Cancer Council Victoria and BreastScreen Victoria have joined forces to host a unique health event for Aboriginal women in the Heywood area from 7-10 October.
The event highlights the importance of cancer screening for women, with information about culturally safe and accessible options for the Aboriginal community.
Cancer Council Victoria worked with Aboriginal artist Madison Connors to create artwork depicting the cervical screening experience, which will be on show at the event.
Aboriginal Liaison Officer at Cancer Council Victoria, Andrea Casey, said the artwork will encourage Aboriginal women aged 25-74 to have cervical screening.
“Cervical cancer is a problem in our mob. Indigenous Australians are nearly four times more likely to die from cervical cancer than non-Indigenous Australians.” said Mrs Casey.
“We hope that this initiative helps get women screened so that we can close that gap. We know that if cervical cancer is detected early through screening, successful treatment is more likely.”
BreastScreen Victoria’s hot pink van, known as “Nina” will also be at the event, to give free breast screens to women aged 50 and over. The first 50 women will receive a free cultural screening shawl to wear during the mammogram, and to take home with them.
These shawls have been developed to make breast screening more comfortable for Aboriginal women across Victoria, with Heywood’s shawl featuring a design by local Yigar-Gunditjmara artist, Jenna Bamblett.
BreastScreen Victoria CEO, Vicki Pridmore, said that the shawl initiative was a culmination of months of hard work and planning with project partner, the Victorian Aboriginal Community Controlled Health Organisation (VACCHO).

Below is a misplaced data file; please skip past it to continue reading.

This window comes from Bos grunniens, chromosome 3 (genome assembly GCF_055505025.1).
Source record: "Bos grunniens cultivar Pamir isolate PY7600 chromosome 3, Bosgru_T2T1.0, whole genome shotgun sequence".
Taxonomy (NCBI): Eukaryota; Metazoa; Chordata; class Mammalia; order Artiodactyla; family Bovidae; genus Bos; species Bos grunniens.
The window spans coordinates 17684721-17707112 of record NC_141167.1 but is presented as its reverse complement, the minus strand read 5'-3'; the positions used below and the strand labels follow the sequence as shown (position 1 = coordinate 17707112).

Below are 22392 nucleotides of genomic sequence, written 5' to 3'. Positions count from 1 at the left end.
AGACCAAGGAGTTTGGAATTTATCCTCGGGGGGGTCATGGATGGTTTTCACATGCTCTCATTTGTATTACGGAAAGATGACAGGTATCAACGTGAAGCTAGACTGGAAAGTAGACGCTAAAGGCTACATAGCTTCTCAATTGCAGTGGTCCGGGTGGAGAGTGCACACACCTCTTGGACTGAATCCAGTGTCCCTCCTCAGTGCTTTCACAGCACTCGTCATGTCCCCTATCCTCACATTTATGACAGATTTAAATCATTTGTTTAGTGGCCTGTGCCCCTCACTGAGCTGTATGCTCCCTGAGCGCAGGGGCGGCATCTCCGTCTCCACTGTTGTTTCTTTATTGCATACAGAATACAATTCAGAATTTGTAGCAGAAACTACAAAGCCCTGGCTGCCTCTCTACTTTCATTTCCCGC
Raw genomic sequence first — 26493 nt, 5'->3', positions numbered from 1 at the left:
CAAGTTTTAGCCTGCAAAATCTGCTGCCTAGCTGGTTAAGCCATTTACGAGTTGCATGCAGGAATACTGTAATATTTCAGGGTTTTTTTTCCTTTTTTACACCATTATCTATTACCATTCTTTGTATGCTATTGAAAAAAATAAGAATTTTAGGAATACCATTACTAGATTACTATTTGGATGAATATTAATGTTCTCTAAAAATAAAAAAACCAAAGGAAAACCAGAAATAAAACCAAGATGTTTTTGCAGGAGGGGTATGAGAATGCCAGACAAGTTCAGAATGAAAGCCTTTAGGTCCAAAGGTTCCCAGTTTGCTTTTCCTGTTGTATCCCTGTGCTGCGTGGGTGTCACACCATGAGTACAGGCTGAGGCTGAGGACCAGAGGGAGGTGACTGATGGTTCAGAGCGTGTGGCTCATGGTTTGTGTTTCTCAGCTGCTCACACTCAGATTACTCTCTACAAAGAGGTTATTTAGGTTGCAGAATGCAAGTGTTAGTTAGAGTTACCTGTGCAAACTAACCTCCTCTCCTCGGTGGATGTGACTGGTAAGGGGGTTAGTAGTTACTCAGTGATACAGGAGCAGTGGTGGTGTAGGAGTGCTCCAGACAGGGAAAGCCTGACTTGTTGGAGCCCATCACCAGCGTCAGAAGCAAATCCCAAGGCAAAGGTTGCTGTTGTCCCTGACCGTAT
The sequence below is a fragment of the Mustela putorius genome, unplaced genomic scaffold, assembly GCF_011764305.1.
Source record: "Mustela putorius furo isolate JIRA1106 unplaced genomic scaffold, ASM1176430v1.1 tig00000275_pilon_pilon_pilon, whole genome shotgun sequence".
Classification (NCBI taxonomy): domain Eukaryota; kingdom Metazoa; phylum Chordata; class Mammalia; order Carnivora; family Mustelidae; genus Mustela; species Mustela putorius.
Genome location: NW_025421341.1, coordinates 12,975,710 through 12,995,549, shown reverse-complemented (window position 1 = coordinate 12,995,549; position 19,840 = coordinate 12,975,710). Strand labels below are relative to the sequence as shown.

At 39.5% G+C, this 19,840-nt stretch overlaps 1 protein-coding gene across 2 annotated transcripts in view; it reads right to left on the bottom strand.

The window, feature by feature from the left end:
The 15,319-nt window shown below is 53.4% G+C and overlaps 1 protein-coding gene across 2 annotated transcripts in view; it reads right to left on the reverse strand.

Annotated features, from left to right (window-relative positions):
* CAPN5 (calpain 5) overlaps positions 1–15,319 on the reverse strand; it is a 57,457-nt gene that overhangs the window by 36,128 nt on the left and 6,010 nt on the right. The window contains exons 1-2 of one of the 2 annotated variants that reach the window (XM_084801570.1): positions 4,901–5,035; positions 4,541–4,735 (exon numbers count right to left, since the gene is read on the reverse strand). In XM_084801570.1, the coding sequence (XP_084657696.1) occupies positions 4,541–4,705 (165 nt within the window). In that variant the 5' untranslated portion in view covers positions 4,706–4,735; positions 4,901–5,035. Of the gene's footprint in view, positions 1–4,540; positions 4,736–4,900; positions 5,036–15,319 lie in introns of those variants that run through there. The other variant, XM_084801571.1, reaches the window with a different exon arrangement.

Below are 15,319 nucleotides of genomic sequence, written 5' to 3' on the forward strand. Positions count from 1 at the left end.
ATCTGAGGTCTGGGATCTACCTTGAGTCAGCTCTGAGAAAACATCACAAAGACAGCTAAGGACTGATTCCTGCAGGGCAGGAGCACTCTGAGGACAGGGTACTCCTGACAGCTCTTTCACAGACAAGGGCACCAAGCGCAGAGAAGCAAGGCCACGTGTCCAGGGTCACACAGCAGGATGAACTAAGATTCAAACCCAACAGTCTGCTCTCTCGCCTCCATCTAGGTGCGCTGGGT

“We hope that the beautiful shawls created by Aboriginal artists for this project can assist women screening to feel comfortable, welcome and respected,” Ms Pridmore said.
“When found early, breast cancer can be treated very successfully. This visit has been organised with our partners at VACCHO and Winda-Mara to make sure that Aboriginal women in Heywood have access to a potentially life-saving breast screen,” said Ms Pridmore.
The women’s health event will be at Winda-Mara Aboriginal Corporation, 21 Scott Street, Heywood from Tuesday 8 October until Thursday 10 October 2019. There is a community dinner launch event on Monday 7 October at 5.30pm.
Breast screening appointments at all locations can be made online at breastscreen.org.au or by calling 13 20 50.
For more information about cervical screening visit cancervic.org.au/cervical-aboriginal or call 13 11 20 to speak to Cancer Council Victoria.